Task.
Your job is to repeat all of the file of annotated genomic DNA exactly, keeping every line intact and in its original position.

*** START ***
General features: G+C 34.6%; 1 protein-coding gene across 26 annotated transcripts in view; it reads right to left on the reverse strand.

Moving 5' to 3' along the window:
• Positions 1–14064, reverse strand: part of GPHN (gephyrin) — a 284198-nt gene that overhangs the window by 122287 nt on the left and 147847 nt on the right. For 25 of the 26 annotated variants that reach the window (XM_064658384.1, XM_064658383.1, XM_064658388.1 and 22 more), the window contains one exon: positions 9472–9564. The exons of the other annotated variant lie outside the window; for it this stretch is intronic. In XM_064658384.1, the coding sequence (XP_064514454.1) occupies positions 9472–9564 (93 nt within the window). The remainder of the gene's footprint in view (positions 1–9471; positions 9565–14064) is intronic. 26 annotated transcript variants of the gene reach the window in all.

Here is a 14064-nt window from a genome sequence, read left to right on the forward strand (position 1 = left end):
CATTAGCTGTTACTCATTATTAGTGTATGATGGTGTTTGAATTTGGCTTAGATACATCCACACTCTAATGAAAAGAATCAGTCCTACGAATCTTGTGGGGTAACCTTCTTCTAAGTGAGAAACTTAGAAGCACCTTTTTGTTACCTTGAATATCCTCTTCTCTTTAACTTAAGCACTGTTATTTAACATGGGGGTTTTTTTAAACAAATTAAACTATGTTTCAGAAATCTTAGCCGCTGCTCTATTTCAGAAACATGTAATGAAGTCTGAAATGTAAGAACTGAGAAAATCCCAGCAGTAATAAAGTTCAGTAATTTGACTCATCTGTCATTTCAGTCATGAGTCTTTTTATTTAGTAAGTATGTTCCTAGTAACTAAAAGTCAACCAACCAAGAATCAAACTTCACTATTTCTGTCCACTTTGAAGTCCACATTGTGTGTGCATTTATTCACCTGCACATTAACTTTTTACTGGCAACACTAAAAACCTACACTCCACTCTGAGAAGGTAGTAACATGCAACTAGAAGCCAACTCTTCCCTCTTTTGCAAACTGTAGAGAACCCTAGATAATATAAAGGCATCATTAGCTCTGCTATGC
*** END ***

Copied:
General features: G+C 34.6%; 1 protein-coding gene across 26 annotated transcripts in view; it reads right to left on the reverse strand.

Moving 5' to 3' along the window:
• Positions 1–14064, reverse strand: part of GPHN (gephyrin) — a 284198-nt gene that overhangs the window by 122287 nt on the left and 147847 nt on the right. For 25 of the 26 annotated variants that reach the window (XM_064658384.1, XM_064658383.1, XM_064658388.1 and 22 more), the window contains one exon: positions 9472–9564. The exons of the other annotated variant lie outside the window; for it this stretch is intronic. In XM_064658384.1, the coding sequence (XP_064514454.1) occupies positions 9472–9564 (93 nt within the window). The remainder of the gene's footprint in view (positions 1–9471; positions 9565–14064) is intronic. 26 annotated transcript variants of the gene reach the window in all.

Here is a 14064-nt window from a genome sequence, read left to right on the forward strand (position 1 = left end):
CATTAGCTGTTACTCATTATTAGTGTATGATGGTGTTTGAATTTGGCTTAGATACATCCACACTCTAATGAAAAGAATCAGTCCTACGAATCTTGTGGGGTAACCTTCTTCTAAGTGAGAAACTTAGAAGCACCTTTTTGTTACCTTGAATATCCTCTTCTCTTTAACTTAAGCACTGTTATTTAACATGGGGGTTTTTTTAAACAAATTAAACTATGTTTCAGAAATCTTAGCCGCTGCTCTATTTCAGAAACATGTAATGAAGTCTGAAATGTAAGAACTGAGAAAATCCCAGCAGTAATAAAGTTCAGTAATTTGACTCATCTGTCATTTCAGTCATGAGTCTTTTTATTTAGTAAGTATGTTCCTAGTAACTAAAAGTCAACCAACCAAGAATCAAACTTCACTATTTCTGTCCACTTTGAAGTCCACATTGTGTGTGCATTTATTCACCTGCACATTAACTTTTTACTGGCAACACTAAAAACCTACACTCCACTCTGAGAAGGTAGTAACATGCAACTAGAAGCCAACTCTTCCCTCTTTTGCAAACTGTAGAGAACCCTAGATAATATAAAGGCATCATTAGCTCTGCTATGC